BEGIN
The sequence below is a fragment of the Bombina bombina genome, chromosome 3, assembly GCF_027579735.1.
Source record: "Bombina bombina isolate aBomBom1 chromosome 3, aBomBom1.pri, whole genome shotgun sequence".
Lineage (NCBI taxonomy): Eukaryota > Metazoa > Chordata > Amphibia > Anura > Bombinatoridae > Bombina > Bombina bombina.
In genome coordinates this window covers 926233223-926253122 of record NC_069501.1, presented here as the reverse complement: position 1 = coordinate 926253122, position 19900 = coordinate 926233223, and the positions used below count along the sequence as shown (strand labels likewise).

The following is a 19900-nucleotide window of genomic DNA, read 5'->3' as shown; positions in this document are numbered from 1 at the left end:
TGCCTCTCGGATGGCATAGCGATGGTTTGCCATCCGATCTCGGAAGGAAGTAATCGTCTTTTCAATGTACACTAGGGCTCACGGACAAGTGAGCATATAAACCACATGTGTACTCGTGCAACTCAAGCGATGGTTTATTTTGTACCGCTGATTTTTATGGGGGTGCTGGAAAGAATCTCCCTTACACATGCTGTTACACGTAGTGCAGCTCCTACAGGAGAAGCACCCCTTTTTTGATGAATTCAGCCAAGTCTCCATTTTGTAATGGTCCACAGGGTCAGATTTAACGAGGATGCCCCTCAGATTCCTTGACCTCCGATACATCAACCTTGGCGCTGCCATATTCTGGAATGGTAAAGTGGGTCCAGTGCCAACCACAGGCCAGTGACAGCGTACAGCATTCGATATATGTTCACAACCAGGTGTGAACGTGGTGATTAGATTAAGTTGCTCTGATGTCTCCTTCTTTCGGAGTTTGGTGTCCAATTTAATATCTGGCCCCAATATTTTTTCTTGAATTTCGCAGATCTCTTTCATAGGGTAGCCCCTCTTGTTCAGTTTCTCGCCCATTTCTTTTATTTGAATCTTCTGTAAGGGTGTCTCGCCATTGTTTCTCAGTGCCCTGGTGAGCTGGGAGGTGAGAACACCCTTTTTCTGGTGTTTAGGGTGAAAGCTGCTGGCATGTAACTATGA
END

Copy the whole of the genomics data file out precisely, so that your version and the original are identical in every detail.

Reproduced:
The sequence below is a fragment of the Bombina bombina genome, chromosome 3, assembly GCF_027579735.1.
Source record: "Bombina bombina isolate aBomBom1 chromosome 3, aBomBom1.pri, whole genome shotgun sequence".
Lineage (NCBI taxonomy): Eukaryota > Metazoa > Chordata > Amphibia > Anura > Bombinatoridae > Bombina > Bombina bombina.
In genome coordinates this window covers 926233223-926253122 of record NC_069501.1, presented here as the reverse complement: position 1 = coordinate 926253122, position 19900 = coordinate 926233223, and the positions used below count along the sequence as shown (strand labels likewise).

The following is a 19900-nucleotide window of genomic DNA, read 5'->3' as shown; positions in this document are numbered from 1 at the left end:
TGCCTCTCGGATGGCATAGCGATGGTTTGCCATCCGATCTCGGAAGGAAGTAATCGTCTTTTCAATGTACACTAGGGCTCACGGACAAGTGAGCATATAAACCACATGTGTACTCGTGCAACTCAAGCGATGGTTTATTTTGTACCGCTGATTTTTATGGGGGTGCTGGAAAGAATCTCCCTTACACATGCTGTTACACGTAGTGCAGCTCCTACAGGAGAAGCACCCCTTTTTTGATGAATTCAGCCAAGTCTCCATTTTGTAATGGTCCACAGGGTCAGATTTAACGAGGATGCCCCTCAGATTCCTTGACCTCCGATACATCAACCTTGGCGCTGCCATATTCTGGAATGGTAAAGTGGGTCCAGTGCCAACCACAGGCCAGTGACAGCGTACAGCATTCGATATATGTTCACAACCAGGTGTGAACGTGGTGATTAGATTAAGTTGCTCTGATGTCTCCTTCTTTCGGAGTTTGGTGTCCAATTTAATATCTGGCCCCAATATTTTTTCTTGAATTTCGCAGATCTCTTTCATAGGGTAGCCCCTCTTGTTCAGTTTCTCGCCCATTTCTTTTATTTGAATCTTCTGTAAGGGTGTCTCGCCATTGTTTCTCAGTGCCCTGGTGAGCTGGGAGGTGAGAACACCCTTTTTCTGGTGTTTAGGGTGAAAGCTGCTGGCATGTAACTATGA